“Okay, then. Sure.”

“Alright, then. Just let me go pay for this.”


She smiled and I headed into the shop to pay for the fuel. While I was there, I grabbed a couple of bottles of coke, two packets of different flavoured Smith’s and a can of oil for my car. I also ordered two coffees, then I payed for everything, put it all in my Woolie’s bag and went back out to my car. The girl was standing at the passenger’s side waiting.

“Hop in,” I said, pressing the open on the remote central locking. “I’m just gonna top up the oil.”


She climbed into the passenger seat while I went around to the front and opened up the bonnet. I refilled the oil, closed the bonnet and jumped into the driver’s seat. I handed the coffees and the Woolie’s bag to the girl.

“Coffee, coke and chips. And there’s a bag of Redskins in the glove box.”

“Oh, cool, I love Redskins. Thanks.”

“No probs. What’s your name, by the way?”

“Jessie. I like Jess.”


“Nice to meet you.”

I smiled and turned on the car, pulling out onto the road. This stretch of highway was pretty much deserted this time of morning, and we were the only ones in sight. Once we were off, Jess picked up her coffee from the cup holder.

“Is there sugar in this?”

“No, there’s sachets there,” I nodded my head at the compartment under the CD player.

“No, that’s alright, no sugar for me.”

“You don’t have sugar in your coffee?”

“I like the bitter taste.”


She took a cautious sip, but it wasn’t too hot. “That’s so good. Thanks.”

“No problem. Thought you could use a hot drink.”

“You thought right.”

I smiled and she took another sip, holding the warm cup tightly in her hands. I remembered the heater then and turned it on low. I picked up my own cup and started on my coffee.

“So, Ryan, what’s your deal?”

“No deal, really. Just trying to get somewhere.”

“Usually pick up homeless girls along the way?”

“So you are homeless.”

“Well, for the moment we both are, aren’t we?”

I laughed. “That’s true. Touché.”

“So where have you come from?”

“Newcastle. You?”

“Suburbs up Brisbane way.”

“You hitch-hiked all the way down here from Brisbane?”


“Weren’t you worried you’d get picked up by some crazy person?”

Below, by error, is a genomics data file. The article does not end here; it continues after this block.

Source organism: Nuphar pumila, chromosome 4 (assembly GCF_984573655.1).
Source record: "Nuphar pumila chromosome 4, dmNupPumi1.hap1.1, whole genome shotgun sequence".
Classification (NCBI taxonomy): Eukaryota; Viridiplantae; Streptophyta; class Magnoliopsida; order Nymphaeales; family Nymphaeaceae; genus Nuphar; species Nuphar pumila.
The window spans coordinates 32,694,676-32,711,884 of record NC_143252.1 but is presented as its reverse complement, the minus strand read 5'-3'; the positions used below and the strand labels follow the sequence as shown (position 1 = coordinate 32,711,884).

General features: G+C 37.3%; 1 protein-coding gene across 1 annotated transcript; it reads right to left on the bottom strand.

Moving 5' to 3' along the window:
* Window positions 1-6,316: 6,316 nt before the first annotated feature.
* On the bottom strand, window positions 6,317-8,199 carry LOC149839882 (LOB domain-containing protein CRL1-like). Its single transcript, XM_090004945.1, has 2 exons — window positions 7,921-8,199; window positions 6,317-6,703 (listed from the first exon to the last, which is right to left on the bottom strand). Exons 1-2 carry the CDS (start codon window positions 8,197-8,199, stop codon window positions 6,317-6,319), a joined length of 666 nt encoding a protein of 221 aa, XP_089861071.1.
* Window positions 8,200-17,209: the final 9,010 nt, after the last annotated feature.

“Not really. I didn’t get in the car with someone if I didn’t like the look of them.”

“Fair enough, I guess.”

I wasn’t quite sure what else to say to that. The drive continued in silence for a moment as Jess helped herself to a Redskin and sipped away at her coffee.

“You didn’t answer my question, by the way.” She said suddenly.


“How come you decided to give me a ride?”

“Oh. I just wanted to make sure you got around safely. Didn’t want you to hitch a ride with some psycho.”

“Are you a psycho, Ryan?” She grinned.

I laughed. “Not to my knowledge. Though I have been known to have the occasional bout of road rage.”

She laughed and chewed at her Redskin. I turned on the radio, my favourite CD was already in the player. When the sound came on, Jess got a surprised expression on her face that looked like she was about to choke.

“Oh, my God. Are you kidding me?”

I looked at her. “You know AFI?”

“They’re my favourite band.”

“Mine, too.”

We smiled stupidly at the funny coincidence. The track changed, then and “Miss Murder” started playing. Next thing we knew, we were both bopping our heads, dancing like idiots and singing loudly in our out-of-tune voices. At least we both knew all the words, even the screamo parts. I thought it was funny how this one little similarity had suddenly brought us together and made us act like old friends.

When the song finished, we both just looked at each other and laughed, slightly embarrassed, but also riding the high.

“You’re alright, Ryan.” She said, munching on another Redskin.

I turned my head back to the front and smiled to myself.